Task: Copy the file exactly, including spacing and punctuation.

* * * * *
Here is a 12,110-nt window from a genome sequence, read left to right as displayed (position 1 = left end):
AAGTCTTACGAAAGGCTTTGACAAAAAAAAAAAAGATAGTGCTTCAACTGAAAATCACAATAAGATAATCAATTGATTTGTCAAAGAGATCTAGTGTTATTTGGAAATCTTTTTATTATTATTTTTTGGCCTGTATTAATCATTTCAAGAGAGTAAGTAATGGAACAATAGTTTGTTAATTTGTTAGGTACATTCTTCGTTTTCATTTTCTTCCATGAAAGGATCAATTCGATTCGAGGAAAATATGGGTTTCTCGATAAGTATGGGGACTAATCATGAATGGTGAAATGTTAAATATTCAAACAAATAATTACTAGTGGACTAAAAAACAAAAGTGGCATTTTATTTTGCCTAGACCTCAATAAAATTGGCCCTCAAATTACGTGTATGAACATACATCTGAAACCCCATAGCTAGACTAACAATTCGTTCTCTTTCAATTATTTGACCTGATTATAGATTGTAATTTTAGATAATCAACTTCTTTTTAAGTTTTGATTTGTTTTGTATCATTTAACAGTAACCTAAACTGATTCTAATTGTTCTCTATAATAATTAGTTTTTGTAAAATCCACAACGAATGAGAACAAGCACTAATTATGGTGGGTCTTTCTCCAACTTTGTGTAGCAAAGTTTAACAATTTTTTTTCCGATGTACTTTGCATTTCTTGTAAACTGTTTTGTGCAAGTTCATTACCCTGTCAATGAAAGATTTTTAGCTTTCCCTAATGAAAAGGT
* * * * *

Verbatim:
Here is a 12,110-nt window from a genome sequence, read left to right as displayed (position 1 = left end):
AAGTCTTACGAAAGGCTTTGACAAAAAAAAAAAAGATAGTGCTTCAACTGAAAATCACAATAAGATAATCAATTGATTTGTCAAAGAGATCTAGTGTTATTTGGAAATCTTTTTATTATTATTTTTTGGCCTGTATTAATCATTTCAAGAGAGTAAGTAATGGAACAATAGTTTGTTAATTTGTTAGGTACATTCTTCGTTTTCATTTTCTTCCATGAAAGGATCAATTCGATTCGAGGAAAATATGGGTTTCTCGATAAGTATGGGGACTAATCATGAATGGTGAAATGTTAAATATTCAAACAAATAATTACTAGTGGACTAAAAAACAAAAGTGGCATTTTATTTTGCCTAGACCTCAATAAAATTGGCCCTCAAATTACGTGTATGAACATACATCTGAAACCCCATAGCTAGACTAACAATTCGTTCTCTTTCAATTATTTGACCTGATTATAGATTGTAATTTTAGATAATCAACTTCTTTTTAAGTTTTGATTTGTTTTGTATCATTTAACAGTAACCTAAACTGATTCTAATTGTTCTCTATAATAATTAGTTTTTGTAAAATCCACAACGAATGAGAACAAGCACTAATTATGGTGGGTCTTTCTCCAACTTTGTGTAGCAAAGTTTAACAATTTTTTTTCCGATGTACTTTGCATTTCTTGTAAACTGTTTTGTGCAAGTTCATTACCCTGTCAATGAAAGATTTTTAGCTTTCCCTAATGAAAAGGT